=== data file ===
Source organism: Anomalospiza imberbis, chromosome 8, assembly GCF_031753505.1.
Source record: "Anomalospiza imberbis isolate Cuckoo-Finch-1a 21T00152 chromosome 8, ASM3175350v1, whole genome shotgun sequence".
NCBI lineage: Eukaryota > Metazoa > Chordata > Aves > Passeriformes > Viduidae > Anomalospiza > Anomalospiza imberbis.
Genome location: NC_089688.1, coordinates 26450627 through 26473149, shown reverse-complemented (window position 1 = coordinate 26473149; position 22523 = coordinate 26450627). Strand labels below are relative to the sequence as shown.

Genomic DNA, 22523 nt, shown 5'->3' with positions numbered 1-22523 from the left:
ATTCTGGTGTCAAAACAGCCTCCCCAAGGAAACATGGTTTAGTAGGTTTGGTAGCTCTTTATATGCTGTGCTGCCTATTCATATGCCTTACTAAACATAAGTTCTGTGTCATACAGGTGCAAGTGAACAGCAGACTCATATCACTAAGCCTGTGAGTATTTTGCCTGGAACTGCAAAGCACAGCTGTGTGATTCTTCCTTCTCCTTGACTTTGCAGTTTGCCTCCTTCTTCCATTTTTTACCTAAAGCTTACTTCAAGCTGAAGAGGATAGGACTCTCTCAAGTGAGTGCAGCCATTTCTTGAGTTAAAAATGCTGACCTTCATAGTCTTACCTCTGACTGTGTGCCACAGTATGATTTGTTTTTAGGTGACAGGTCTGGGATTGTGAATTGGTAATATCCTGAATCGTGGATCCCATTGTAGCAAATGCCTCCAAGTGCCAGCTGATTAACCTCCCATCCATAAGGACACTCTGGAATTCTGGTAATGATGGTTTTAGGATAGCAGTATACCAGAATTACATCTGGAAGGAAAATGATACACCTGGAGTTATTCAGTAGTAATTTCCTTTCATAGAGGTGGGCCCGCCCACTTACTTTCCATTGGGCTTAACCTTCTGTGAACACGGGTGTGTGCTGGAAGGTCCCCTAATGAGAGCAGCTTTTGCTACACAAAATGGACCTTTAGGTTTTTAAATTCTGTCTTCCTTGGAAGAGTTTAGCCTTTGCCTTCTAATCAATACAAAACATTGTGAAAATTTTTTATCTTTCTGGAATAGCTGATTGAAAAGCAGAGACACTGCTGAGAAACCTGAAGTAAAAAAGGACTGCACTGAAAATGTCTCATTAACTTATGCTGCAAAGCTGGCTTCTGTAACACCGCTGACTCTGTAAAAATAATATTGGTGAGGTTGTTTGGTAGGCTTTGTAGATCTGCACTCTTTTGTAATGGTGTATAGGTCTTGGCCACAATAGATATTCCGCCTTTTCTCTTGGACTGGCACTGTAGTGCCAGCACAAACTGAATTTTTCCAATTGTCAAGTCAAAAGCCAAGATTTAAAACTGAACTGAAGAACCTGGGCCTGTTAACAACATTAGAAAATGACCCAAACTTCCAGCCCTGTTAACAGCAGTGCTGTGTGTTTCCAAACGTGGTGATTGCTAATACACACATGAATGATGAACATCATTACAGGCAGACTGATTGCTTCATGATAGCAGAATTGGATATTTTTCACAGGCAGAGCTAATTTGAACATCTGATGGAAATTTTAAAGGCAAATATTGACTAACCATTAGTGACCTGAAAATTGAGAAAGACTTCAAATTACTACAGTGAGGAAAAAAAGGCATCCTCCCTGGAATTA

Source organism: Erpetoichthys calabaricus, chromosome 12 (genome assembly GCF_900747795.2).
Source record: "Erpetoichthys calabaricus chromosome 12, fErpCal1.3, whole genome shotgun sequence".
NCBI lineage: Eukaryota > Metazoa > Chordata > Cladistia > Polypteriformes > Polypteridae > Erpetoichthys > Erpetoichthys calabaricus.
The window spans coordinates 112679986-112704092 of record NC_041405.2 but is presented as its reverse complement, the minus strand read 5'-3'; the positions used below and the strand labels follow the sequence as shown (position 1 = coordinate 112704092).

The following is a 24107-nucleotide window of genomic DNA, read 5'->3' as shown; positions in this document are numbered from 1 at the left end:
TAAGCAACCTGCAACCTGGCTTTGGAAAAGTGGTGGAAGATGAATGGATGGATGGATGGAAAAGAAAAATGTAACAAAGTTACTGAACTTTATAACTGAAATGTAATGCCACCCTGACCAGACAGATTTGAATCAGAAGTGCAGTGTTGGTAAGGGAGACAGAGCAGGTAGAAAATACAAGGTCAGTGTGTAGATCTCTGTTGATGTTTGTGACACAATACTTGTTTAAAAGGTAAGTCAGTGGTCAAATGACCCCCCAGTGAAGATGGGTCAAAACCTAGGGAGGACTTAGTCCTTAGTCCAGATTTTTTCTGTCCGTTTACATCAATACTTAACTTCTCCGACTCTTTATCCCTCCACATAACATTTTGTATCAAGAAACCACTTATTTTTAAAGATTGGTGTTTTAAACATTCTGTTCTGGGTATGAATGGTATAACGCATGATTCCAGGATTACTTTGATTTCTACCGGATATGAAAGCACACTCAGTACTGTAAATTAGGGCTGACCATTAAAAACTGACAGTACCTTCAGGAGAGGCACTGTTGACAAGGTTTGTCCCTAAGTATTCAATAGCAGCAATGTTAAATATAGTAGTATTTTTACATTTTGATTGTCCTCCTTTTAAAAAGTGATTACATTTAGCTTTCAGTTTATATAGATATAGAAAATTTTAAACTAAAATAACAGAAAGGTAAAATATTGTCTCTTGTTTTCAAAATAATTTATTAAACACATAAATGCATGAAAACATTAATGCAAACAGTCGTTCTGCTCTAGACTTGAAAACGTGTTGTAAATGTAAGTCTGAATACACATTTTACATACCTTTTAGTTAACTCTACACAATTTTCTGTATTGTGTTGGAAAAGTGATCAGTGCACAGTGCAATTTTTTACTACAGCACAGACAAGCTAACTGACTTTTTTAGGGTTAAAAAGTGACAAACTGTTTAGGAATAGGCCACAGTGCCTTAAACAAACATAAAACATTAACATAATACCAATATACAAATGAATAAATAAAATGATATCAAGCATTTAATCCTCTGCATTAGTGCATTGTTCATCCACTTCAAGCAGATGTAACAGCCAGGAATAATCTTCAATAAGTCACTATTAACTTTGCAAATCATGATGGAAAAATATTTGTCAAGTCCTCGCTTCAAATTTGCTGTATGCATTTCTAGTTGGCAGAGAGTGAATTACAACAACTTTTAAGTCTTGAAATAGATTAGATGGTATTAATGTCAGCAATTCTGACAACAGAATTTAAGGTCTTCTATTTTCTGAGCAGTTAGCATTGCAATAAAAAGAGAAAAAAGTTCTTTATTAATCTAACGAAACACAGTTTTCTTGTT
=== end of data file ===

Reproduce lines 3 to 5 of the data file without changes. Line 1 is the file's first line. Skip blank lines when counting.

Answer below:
NCBI lineage: Eukaryota > Metazoa > Chordata > Aves > Passeriformes > Viduidae > Anomalospiza > Anomalospiza imberbis.
Genome location: NC_089688.1, coordinates 26450627 through 26473149, shown reverse-complemented (window position 1 = coordinate 26473149; position 22523 = coordinate 26450627). Strand labels below are relative to the sequence as shown.

Genomic DNA, 22523 nt, shown 5'->3' with positions numbered 1-22523 from the left: